Nobles and royalty would usually have large ornate carved wooden beds that were raised extremely high off the floor. This was so that the people in the bed wouldn’t be disturbed by rats or other vermin that tended to run across the floors, especially at night. Beds also had high canopies that were draped with heavy fabrics. Among the nobility, these canopies and coverings were a display of wealth and the fabrics used would have ornate woven designs and be made from the highest quality materials. Less affluent people would have beds with canopies made from coarse fabrics that weren’t decorative but were there to prevent rodents, insects, and debris falling from the thatched roof of the home into the bed where the family was sleeping.
For the lower classes who had homes consisting of one large room box beds became popular because they gave people a little privacy as well as protection from vermin and from drafts during the cold winter months. Box beds were originally developed during the Medieval period in Europe but in various places throughout Europe and the U.S. they were still used well into the 20th century.
Box beds were cabinets similar to an armoire or wardrobe that had a mattress inside. The doors had windows cut into them for ventilation and light, and often there were shelves that could be used as storage during the day but worked as steps at night so that people could climb in and out of the beds. Box beds used custom mattresses of canvas stuffed with straw or other material made to whatever size the box was. Often people who had money would put a featherbed over the straw mattress to make it more comfortable and warmer.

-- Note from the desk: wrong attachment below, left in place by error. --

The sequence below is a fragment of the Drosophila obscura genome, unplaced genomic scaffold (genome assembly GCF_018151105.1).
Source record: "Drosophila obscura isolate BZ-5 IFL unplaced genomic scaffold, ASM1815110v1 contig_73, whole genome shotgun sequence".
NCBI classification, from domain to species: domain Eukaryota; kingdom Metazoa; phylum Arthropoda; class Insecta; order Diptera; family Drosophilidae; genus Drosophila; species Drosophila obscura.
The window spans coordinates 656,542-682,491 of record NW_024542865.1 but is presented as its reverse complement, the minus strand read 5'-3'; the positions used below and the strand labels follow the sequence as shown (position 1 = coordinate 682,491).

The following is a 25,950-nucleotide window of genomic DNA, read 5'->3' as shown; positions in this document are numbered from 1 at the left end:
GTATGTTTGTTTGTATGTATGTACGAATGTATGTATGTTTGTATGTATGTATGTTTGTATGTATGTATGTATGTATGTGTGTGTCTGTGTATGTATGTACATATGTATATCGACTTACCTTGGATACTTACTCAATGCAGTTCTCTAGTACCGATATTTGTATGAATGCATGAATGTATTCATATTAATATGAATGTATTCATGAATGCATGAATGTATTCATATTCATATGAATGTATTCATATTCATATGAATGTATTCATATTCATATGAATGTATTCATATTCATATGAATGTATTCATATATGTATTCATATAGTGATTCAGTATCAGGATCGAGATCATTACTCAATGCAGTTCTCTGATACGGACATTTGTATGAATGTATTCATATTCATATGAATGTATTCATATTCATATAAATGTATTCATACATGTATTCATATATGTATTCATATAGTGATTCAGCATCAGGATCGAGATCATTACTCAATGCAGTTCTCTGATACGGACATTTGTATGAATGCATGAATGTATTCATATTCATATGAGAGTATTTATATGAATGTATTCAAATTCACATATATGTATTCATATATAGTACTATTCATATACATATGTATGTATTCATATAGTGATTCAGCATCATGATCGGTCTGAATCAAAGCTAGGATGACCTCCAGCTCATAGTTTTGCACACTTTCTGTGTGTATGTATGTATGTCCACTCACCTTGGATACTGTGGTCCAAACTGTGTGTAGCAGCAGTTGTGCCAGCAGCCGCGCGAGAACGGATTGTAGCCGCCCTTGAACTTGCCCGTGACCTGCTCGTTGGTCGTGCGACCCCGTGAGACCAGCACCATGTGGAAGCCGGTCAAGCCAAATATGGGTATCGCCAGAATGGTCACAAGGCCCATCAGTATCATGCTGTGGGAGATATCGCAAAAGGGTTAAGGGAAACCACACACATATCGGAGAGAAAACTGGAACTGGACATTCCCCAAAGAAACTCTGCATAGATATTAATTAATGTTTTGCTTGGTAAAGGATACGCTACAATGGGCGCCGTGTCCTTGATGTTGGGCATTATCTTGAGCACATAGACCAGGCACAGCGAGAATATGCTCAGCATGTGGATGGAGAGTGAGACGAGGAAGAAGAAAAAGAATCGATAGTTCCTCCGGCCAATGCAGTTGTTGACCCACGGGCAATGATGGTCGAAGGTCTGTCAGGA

Box beds may look strange to modern people but they are making a big comeback. People who have tiny houses, people who live in small apartments in major cities who want to maximize space, and people who are trying to make their homes multifunctional are rediscovering the benefits of box beds. Antique size mattresses that fit into box beds can be hard to find, but custom antique size mattresses can be made to fit any unique bed.
Antique Beds for Modern Living Call For Custom Mattresses
Antique bed styles and antique mattress styles are becoming popular again as people search for ways to adapt their beds to modern life. Old fashioned mattress sizes are becoming popular with people who are turning away from the modern huge bedroom suite complete with an enormous box spring mattress. Technology has freed people to pursue nomadic living in vans and trailers and to live in tiny houses in remote locations and to have a house that functions as a workplace, classroom, playground, and family space combined. As a result people are adapting how they live and how they sleep. Rediscovering the practicality and comfort of antique beds means that more people than ever need to think outside of the familiar box spring mattress and look for custom mattress solutions.
People who need a small home to function on many levels are using antique beds to save space and to create rooms that serve more than one purpose. And as people turn away from traditional beds and start to explore box beds, rope beds, Jenny Lind beds, metal antique beds, iron beds, spool beds, and other antique bed styles they need custom mattresses that are made from modern materials that will stand up to heavy use and still be comfortable.
Getting a custom antique bed mattress or an old-fashioned mattress size mattress isn’t as difficult or as confusing as you might thing. If you have an old box spring or a mattress that is roughly the size that you find comfortable we can create a mattress of a similar size for the antique bed that you have or want to use. If you don't have either, our mattress experts can help you measure by phone with the help of a few pictures that you send us.
Call us today to talk about your custom antique bed mattress needs and to find out how we can help.